It was a great pleasure to supervise this UROP project. The two students working with us, Magda and Charlie, made a great team and did an excellent job with archival research and their interviews. It was particularly interesting and useful to hear their own ideas and reflections developing out of these activities. Their research has played a crucial role in the early stages of this collaboration with the Royal Berkshire Archives, and will really improve the next steps we take with this project. We are very grateful to Magda and Charlie for their work with us!

Environment: Juan Rodriguez

Being part of the Undergraduate Research Opportunity Programme has been a highly enriching experience. When I began, I was worried about the amount of new content I needed to learn to become familiar with the research topic. However, I realised I was not expected to know everything before starting. Instead, I was encouraged to research along the way and develop a critical approach to thinking about a new area of study. Now that I have completed my internship, I feel more confident in conducting research independently and handling large sets of data. I have also learned that sometimes stepping out of your comfort zone to experience something unknown can be crucial for your professional future. I would definitely recommend UROP to any student looking to enrich their university learning experience.

Juan is studying for a BEng in Architectural Engineering. His project was: Spectral signatures of the solar irradiance within the tree canopy shade.

In recent years, remote sensing has played a vital role in identifying and mapping vegetation to assess ecosystem services, plant health, and canopy structure. A diverse array of sensors and platforms, including satellites, Unmanned Aerial Vehicles, and Lidars (Light Detection and Ranging), have been systematically employed for monitoring. However, challenges emerge in sparse conditions, like semi-arid forests or urban areas, where mixed pixels introduce biases in signal interpretation. Sparse canopies, unlike dense forests, require consideration of multiple components within a pixel, such as shadows, often neglected in remote sensing research.

This study draws on data from the 2019 InfruTreeCity project, investigating the interaction between urban trees and the built environment. At Hall Farm, University of Reading, seven containerised urban trees were strategically placed in a controlled microenvironment. Spectrometric measurements were taken above the canopy and within the tree shade, alongside surface temperature and canopy-reflected irradiance measurements. The research focuses on exploring the spectral signature of solar irradiance within the shade, aiming to unlock its potential use in understanding canopy biophysical or chemical characteristics. This investigation focuses on the complexities of remote sensing applications in diverse environmental settings, underscoring the importance of sophisticated approaches in interpreting spectral information, especially in areas with low-density tree canopies.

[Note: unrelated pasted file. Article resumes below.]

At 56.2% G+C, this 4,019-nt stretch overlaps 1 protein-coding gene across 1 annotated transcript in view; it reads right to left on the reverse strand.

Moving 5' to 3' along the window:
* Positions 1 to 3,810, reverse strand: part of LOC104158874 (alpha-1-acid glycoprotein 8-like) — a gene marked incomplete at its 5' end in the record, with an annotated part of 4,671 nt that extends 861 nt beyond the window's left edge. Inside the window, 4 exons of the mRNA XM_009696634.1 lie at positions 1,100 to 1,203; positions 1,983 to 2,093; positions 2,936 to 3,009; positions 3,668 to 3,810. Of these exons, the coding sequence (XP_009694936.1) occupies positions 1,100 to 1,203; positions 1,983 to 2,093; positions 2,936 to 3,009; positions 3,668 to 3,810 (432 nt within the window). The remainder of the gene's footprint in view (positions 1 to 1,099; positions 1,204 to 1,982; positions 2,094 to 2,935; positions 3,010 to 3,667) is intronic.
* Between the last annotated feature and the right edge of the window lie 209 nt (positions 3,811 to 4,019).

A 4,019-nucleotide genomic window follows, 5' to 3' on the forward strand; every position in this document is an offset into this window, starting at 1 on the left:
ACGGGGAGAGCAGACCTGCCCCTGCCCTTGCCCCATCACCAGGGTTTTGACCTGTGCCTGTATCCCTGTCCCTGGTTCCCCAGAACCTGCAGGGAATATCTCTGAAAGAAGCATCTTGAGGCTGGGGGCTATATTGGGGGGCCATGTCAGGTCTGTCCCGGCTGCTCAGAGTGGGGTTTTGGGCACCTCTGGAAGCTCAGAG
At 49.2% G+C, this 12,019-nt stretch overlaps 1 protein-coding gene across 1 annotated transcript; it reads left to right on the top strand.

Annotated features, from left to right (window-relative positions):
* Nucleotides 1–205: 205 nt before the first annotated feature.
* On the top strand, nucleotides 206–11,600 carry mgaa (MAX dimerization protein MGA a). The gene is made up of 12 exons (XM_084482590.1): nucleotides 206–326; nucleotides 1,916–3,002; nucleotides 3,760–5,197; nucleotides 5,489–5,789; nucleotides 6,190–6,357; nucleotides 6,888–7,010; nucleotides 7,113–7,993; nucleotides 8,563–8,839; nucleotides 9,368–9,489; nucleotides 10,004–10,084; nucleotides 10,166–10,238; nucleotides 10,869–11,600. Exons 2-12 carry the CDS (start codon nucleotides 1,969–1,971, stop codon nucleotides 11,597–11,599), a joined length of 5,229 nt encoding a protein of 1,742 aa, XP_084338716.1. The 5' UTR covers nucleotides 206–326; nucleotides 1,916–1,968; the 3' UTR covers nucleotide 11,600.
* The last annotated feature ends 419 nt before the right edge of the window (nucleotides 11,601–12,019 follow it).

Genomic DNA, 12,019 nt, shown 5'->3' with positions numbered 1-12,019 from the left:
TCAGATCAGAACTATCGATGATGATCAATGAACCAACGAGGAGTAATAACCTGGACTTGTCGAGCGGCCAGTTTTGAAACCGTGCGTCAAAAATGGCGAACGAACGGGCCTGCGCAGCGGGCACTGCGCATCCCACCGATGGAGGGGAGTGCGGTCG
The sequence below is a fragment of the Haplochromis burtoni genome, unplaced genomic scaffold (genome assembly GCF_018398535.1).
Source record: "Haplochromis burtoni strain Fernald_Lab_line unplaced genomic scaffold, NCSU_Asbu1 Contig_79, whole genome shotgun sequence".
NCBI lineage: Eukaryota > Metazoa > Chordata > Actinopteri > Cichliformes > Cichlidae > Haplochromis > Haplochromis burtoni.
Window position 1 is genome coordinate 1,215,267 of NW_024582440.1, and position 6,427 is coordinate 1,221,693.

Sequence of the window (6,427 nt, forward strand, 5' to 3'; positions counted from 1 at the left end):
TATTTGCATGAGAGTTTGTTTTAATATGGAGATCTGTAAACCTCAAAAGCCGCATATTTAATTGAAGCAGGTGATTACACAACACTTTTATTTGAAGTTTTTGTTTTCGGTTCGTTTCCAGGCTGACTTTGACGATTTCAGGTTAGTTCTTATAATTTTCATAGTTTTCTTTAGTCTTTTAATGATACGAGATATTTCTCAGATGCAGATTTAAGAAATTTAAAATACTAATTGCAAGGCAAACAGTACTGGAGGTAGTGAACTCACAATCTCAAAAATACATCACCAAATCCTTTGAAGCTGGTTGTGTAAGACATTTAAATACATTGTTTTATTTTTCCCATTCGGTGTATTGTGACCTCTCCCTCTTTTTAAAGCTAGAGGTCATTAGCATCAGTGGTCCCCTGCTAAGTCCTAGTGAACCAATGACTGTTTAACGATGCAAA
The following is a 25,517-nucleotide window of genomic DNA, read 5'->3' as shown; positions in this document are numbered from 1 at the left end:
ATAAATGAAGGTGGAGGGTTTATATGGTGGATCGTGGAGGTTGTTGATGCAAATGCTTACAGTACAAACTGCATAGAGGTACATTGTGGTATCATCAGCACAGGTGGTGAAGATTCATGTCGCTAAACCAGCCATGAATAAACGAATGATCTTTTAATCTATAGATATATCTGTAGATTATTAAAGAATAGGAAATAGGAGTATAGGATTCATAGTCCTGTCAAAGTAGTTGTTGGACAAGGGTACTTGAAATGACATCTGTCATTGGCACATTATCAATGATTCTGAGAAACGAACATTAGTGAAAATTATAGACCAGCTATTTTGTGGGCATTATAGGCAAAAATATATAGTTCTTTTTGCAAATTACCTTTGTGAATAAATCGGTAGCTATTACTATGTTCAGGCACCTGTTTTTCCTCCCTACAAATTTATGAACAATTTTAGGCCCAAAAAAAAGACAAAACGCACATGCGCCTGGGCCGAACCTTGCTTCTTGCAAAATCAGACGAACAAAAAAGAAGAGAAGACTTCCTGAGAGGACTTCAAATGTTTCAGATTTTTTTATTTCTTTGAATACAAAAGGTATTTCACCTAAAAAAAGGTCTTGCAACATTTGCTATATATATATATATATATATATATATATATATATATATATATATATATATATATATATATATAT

Juan’s supervisor, Stefán Smith, Professor of Energy Systems and the Built Environment, said:

A student like Juan can really help to progress understanding/thinking in relation to a research task or question, which can be super valuable when dealing with time pressures associated with research. Giving curious students the opportunity to gain insight into research and give a more rounded perspective of what an academic role entails helps in the training/recruitment of the next generation of researchers and academics. Indeed, the first UROP I was involved in (about 9 years ago), the student in question went on to do a PhD at Reading.

Prosperity & Resilience: Lucas Shea

The UROP scheme has been an amazing chance to explore something completely different from my normal syllabus. From someone with virtually no experience in programming or data analytics half a year ago, I have not only used this chance to develop my own interest in data analytics but foster professional research relationships that will last a lifetime.

Lucas is studying for a BSc in Accounting and Finance. His project was: Exploring the impact of service robots as frontline employees within the hospitality industry.

My UROP project involved exploring the impact of service robots within the hospitality industry using online review analytics to compare hotels that have incorporated service robots within their operations to hotels that have not.

Since the start of the COVID-19 pandemic, the use of service robots within the hospitality sector has grown rapidly due to an increased need for reduced human-to-human contact as per pandemic guidelines.

As such, this project aimed to establish the framework for ensuring comparability between hotels utilising robots and hotels that do not, exploring the usage of online review data to conduct research, and using statistical analysis to critically analyse data collected.

Overall, we found that hotels utilising robots were rated marginally higher than hotels that did not. However, this difference was not statistically significant. Therefore, one could conclude that since having robots provide equivalent service to humans, the economies of scale that robots could provide means that hotels may be incentivised to incorporate robot employees within their operations.

Lucas’s supervisor, Matteo Borghi, Lecturer in Entrepreneurship & Innovation, said:

The UROP scheme has been invaluable to my research journey, providing a platform to engage with a highly committed student, passionate about our project. As an early career researcher, the experience of selecting a candidate through interviews allowed me to reflect on the importance and design of my work. This opportunity served as a pilot project for my research, enhancing our department’s awareness and fostering collaboration with exceptional talent. Nurturing these future researchers aligns with my objective of continued collaboration and mentorship.

Find out more about the Undergraduate Research Opportunities Programme (UROP).